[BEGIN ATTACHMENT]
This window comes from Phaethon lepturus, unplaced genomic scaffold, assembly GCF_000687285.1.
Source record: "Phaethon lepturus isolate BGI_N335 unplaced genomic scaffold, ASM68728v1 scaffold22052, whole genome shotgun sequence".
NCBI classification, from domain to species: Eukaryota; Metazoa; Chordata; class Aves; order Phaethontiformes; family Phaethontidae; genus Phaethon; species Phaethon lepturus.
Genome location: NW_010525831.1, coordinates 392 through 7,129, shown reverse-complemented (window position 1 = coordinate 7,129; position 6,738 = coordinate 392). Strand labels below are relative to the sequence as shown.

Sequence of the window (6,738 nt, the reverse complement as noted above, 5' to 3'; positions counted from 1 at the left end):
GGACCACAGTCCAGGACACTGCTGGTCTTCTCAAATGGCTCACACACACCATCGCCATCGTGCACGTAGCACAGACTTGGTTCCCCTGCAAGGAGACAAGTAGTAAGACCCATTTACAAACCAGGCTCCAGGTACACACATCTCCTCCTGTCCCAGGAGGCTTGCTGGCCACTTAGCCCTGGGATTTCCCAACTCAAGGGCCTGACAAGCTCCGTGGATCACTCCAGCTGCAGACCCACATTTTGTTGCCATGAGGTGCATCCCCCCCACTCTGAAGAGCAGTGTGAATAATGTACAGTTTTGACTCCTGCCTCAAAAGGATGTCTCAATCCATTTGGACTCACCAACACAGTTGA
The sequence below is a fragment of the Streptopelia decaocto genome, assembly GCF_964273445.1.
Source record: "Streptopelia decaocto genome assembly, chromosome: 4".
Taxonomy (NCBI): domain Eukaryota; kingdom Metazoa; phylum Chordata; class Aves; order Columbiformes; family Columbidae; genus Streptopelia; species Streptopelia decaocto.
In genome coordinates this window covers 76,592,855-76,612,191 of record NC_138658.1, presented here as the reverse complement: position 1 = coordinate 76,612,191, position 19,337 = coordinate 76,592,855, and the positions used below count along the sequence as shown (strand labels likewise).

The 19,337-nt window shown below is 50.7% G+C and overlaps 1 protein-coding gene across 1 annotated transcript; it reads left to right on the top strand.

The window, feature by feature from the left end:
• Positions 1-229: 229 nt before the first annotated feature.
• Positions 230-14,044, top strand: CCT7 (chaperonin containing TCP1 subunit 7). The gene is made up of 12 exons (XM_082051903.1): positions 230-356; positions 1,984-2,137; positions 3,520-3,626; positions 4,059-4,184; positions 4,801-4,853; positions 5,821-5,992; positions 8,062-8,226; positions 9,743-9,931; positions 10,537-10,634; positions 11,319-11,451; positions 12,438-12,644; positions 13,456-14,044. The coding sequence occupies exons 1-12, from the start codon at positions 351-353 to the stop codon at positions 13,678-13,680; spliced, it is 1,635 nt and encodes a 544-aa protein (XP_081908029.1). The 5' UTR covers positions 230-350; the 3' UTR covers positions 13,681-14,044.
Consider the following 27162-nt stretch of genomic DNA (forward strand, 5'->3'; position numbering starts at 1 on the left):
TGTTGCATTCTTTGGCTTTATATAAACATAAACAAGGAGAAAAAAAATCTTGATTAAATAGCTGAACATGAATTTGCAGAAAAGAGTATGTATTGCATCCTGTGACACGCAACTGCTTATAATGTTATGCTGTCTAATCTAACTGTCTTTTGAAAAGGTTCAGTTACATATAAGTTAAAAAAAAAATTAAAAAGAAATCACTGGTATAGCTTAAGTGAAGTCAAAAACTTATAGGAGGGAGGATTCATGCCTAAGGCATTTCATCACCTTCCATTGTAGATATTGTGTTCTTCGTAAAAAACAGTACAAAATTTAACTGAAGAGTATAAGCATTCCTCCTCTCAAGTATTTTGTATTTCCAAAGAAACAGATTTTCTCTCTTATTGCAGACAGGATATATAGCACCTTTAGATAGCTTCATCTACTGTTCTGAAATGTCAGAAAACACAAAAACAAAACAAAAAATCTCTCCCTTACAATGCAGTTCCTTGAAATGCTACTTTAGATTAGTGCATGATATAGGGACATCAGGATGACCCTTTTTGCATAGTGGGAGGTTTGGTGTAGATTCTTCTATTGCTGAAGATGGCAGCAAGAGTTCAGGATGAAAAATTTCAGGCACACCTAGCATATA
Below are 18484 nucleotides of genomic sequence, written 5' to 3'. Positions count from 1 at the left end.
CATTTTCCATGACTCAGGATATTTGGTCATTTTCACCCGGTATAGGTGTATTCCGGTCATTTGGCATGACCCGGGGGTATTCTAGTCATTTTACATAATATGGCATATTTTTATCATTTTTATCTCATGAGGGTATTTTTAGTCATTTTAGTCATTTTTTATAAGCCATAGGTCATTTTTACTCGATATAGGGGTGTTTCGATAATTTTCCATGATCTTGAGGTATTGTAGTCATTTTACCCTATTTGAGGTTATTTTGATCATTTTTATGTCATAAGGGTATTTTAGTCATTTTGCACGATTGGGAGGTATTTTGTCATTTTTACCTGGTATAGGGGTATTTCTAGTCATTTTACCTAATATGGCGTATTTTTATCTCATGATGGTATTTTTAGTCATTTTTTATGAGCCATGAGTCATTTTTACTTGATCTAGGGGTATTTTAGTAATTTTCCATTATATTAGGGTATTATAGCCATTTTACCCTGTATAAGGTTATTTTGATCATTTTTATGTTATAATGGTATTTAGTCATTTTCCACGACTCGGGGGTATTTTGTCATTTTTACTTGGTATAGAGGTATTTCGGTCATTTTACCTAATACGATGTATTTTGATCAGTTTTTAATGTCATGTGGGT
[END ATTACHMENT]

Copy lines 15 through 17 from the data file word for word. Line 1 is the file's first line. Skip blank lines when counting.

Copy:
Consider the following 27162-nt stretch of genomic DNA (forward strand, 5'->3'; position numbering starts at 1 on the left):
TGTTGCATTCTTTGGCTTTATATAAACATAAACAAGGAGAAAAAAAATCTTGATTAAATAGCTGAACATGAATTTGCAGAAAAGAGTATGTATTGCATCCTGTGACACGCAACTGCTTATAATGTTATGCTGTCTAATCTAACTGTCTTTTGAAAAGGTTCAGTTACATATAAGTTAAAAAAAAAATTAAAAAGAAATCACTGGTATAGCTTAAGTGAAGTCAAAAACTTATAGGAGGGAGGATTCATGCCTAAGGCATTTCATCACCTTCCATTGTAGATATTGTGTTCTTCGTAAAAAACAGTACAAAATTTAACTGAAGAGTATAAGCATTCCTCCTCTCAAGTATTTTGTATTTCCAAAGAAACAGATTTTCTCTCTTATTGCAGACAGGATATATAGCACCTTTAGATAGCTTCATCTACTGTTCTGAAATGTCAGAAAACACAAAAACAAAACAAAAAATCTCTCCCTTACAATGCAGTTCCTTGAAATGCTACTTTAGATTAGTGCATGATATAGGGACATCAGGATGACCCTTTTTGCATAGTGGGAGGTTTGGTGTAGATTCTTCTATTGCTGAAGATGGCAGCAAGAGTTCAGGATGAAAAATTTCAGGCACACCTAGCATATA
Below are 18484 nucleotides of genomic sequence, written 5' to 3'. Positions count from 1 at the left end.